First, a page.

Beginning in March, 1994, the HobGoblin appeared in the three-part mini The Mutant Agenda, a series whose primary claim to fame was that it was actually a crossover with the Spider-Man newspaper strip. The plot is pedestrian, as is HobGoblin's appearance and motivations. The evil Brand Corporation, having risen from the ashes after the Tarantula fiasco in Amazing Spider-Man #236 has supposedly cracked the genetic code that will allow it to create its own race of mutants, a prospect which worries X-Man the Beast. Alas, things are not as they seem, as Brand's CEO Landon has his own personal agenda and has created a formula which will actually rid mutants of their special powers. HobGoblin, ever clever and original, stumbles onto this truth and steals the data in order to - gasp - blackmail Brand with it! How inventive! How creative! But no man can escape his past, as in issue #3, when Macendale visits a bar, he is ridiculed by several patrons as his reputation as a loser who gets beat up by every supervillain preceeds him. Geez - now even the barflies notice how bad he is.

In issue #44 of No-Adjective Spider-Man (March 1994) the HobGoblin has really fallen on hard times, having been reduced to being the strong arm for an arms dealer, and as if to punctuate his loser rep, Spidey flattens him with one punch. Makes me wonder why Roderick Kingsley waited until later to decide that Macendale had become such an embarrassment. Geez Roddy - where were you - in Belize or something?

But hold your breath folks, because now things REALLY start to get funky because if you hadn't already noticed - it's 1994 - and we are at the preliminary set-up for - The Clone Saga!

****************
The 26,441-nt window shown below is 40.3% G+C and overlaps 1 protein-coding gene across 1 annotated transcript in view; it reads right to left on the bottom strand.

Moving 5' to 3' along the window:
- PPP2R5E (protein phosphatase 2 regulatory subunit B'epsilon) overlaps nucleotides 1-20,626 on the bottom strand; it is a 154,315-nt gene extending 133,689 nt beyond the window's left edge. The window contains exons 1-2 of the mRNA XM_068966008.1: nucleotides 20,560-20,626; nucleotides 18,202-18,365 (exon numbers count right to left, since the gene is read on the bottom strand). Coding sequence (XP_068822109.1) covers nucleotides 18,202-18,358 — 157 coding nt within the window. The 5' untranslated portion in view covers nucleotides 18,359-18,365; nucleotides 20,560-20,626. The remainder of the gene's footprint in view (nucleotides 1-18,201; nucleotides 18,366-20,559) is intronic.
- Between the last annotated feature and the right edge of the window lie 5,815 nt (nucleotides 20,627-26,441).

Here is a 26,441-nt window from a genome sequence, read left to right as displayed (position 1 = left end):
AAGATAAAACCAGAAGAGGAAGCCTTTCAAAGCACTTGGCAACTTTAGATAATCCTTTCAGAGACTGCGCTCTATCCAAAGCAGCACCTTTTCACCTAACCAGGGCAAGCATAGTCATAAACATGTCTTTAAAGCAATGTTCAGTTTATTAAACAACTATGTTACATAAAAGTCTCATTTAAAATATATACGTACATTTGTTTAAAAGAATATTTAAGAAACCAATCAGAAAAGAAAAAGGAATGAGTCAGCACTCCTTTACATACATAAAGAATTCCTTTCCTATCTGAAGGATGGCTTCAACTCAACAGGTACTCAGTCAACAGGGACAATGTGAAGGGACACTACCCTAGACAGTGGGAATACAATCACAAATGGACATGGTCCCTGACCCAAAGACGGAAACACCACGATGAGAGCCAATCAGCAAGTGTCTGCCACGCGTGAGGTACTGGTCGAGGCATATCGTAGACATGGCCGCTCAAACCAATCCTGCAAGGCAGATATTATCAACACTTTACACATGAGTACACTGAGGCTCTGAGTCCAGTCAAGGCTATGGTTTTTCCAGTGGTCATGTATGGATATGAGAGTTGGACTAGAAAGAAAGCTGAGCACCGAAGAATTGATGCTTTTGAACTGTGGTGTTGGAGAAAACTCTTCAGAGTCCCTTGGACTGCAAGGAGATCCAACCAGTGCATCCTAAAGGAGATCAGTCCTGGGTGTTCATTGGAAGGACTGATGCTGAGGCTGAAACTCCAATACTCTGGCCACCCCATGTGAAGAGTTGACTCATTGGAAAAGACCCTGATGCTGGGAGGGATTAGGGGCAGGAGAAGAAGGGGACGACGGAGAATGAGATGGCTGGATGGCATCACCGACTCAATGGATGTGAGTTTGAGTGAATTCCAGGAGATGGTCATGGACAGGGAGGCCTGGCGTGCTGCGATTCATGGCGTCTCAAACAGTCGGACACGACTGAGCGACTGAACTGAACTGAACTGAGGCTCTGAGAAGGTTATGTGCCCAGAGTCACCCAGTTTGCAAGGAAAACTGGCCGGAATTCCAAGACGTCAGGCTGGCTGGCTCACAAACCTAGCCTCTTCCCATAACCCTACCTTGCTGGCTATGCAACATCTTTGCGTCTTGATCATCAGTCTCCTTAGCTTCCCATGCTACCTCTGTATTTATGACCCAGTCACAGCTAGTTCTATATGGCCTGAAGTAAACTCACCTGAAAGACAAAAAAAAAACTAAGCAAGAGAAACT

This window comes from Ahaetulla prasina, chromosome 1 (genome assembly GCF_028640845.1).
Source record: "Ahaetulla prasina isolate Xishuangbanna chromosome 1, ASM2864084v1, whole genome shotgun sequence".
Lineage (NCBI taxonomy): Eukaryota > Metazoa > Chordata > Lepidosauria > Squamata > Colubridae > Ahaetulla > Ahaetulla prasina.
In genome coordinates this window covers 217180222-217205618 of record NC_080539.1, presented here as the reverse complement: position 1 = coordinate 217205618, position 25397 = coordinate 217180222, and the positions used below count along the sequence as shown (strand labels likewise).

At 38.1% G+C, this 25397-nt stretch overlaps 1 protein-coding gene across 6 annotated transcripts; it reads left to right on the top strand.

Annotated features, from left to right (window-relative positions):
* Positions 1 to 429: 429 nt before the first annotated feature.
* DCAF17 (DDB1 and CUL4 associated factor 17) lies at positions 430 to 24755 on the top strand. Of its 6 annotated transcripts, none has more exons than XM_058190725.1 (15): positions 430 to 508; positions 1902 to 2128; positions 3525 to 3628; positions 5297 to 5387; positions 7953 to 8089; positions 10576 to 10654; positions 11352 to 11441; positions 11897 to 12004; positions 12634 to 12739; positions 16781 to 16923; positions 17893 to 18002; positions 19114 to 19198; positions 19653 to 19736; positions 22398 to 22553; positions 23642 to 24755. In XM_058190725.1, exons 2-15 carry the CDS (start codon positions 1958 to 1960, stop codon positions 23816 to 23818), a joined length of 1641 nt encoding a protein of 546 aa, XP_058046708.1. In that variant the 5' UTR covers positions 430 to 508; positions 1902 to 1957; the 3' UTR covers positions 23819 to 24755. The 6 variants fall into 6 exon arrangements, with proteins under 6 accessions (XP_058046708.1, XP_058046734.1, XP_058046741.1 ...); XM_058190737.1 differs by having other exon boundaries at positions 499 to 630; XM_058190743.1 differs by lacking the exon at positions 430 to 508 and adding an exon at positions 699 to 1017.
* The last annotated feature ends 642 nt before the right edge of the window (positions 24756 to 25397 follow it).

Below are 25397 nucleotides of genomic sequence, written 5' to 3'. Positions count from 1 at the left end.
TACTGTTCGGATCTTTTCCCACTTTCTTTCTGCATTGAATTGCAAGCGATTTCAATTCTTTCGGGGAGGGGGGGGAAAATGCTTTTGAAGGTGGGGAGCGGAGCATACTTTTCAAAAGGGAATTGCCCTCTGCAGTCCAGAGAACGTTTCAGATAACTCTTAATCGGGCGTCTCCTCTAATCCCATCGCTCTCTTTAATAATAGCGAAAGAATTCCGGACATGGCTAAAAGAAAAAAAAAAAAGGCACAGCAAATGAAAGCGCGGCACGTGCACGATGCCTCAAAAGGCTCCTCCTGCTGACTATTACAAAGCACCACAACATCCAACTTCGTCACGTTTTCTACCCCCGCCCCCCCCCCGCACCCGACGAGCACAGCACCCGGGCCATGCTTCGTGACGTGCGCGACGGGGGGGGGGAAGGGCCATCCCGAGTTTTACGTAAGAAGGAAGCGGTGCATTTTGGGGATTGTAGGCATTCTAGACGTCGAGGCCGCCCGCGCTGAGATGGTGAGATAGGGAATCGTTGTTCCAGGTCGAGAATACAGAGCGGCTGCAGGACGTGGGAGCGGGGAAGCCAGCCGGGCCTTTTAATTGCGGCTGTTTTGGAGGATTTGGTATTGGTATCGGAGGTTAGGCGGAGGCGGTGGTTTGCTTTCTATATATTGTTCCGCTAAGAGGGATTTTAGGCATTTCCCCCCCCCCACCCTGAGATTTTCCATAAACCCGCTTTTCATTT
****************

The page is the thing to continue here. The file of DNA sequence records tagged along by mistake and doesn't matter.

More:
Macendale's last putzy appearance actually led into the events which occurred in issue #46 of No Adjective Spider-Man with the four-part "Beware the Rage of a Desperate Man."(May 1994), written by our old friend, Howard Mackie. DemoGoblin opens the story by reminding everyone of his mad-on for Macendale and lamenting his involvement in the events of "Maximum Carnage," (he's not the only one lamenting his involvement in that travesty). An acquaintence of Macendale's takes him to an apartment that he had burglarized which turned out to have been owned by the late Kraven the Hunter. The thief has discovered a journal with many of Kraven's secrets, and proposes to Macendale that they blackmail Kraven's son Vladimir with it (no mention of the other son, Ron Zimmerman's pal "Al"). Macendale realizes that it refers to an elixir that Kraven used on himself in order to go toe to toe with Spider-Man, and after killing the thief, proceeds to Russia to negotiate with Vladimir. The elixir for the journal. But first, he runs into the DemoGoblin and Spider-Man. Here we learn that Demo is only after Hobby to - forgive him? WHAT? Did I miss something? This occurs in issues #47-48, and after a complicated set of circumstances which introduces us to Vladimir "The Grim Hunter" whom Mackie introduced with great fanfare (only to offer him up as wormfood for Kaine later because he didn't know what to do with him), the HobGoblin finally receives those super powers he so desperately needed. Back in the city in issue #48, Spidey has his first battle with the newly energized Goblin, and we see the death of the DemoGoblin. Up to this time, Demo has been targeting punks and scumbags, "sinners" as he refers to them, slaughtering them. Demo also appears to have had a change of heart about Hobby and decides to go ahead and kill him, (the forgiveness thing did seem a little lame and out of character) but he is unprepared for the newly empowered HobGoblin. Spidey and the two squabbling Goblins take their bare knuckled brawl into a church trapping a mother and her daughter. As evidence of Spidey's approaching Alzheimer's, after being punched only a few times by the HobGoblin, Spidey proclaims Macendale "probably stronger" than Norman Osborn (oy - like I believe that for one friggin' minute). I would rant and rave about that little moment of stupidity, but I don't have to thanks to Ben Reilly, of all people, later on. The battle brings down a major pillar in the church which is about to collapse on the child, but the DemoGoblin rushes to support it to protect an "innocent," and after Spider-Man gets the child to safety, the pillar collapses on the DemoGoblin, killing him. Spidey observes that in the end, the demon was the noble one, and Macendale was even less human than the demon. And it is a far better resting place I go to than I have ever known.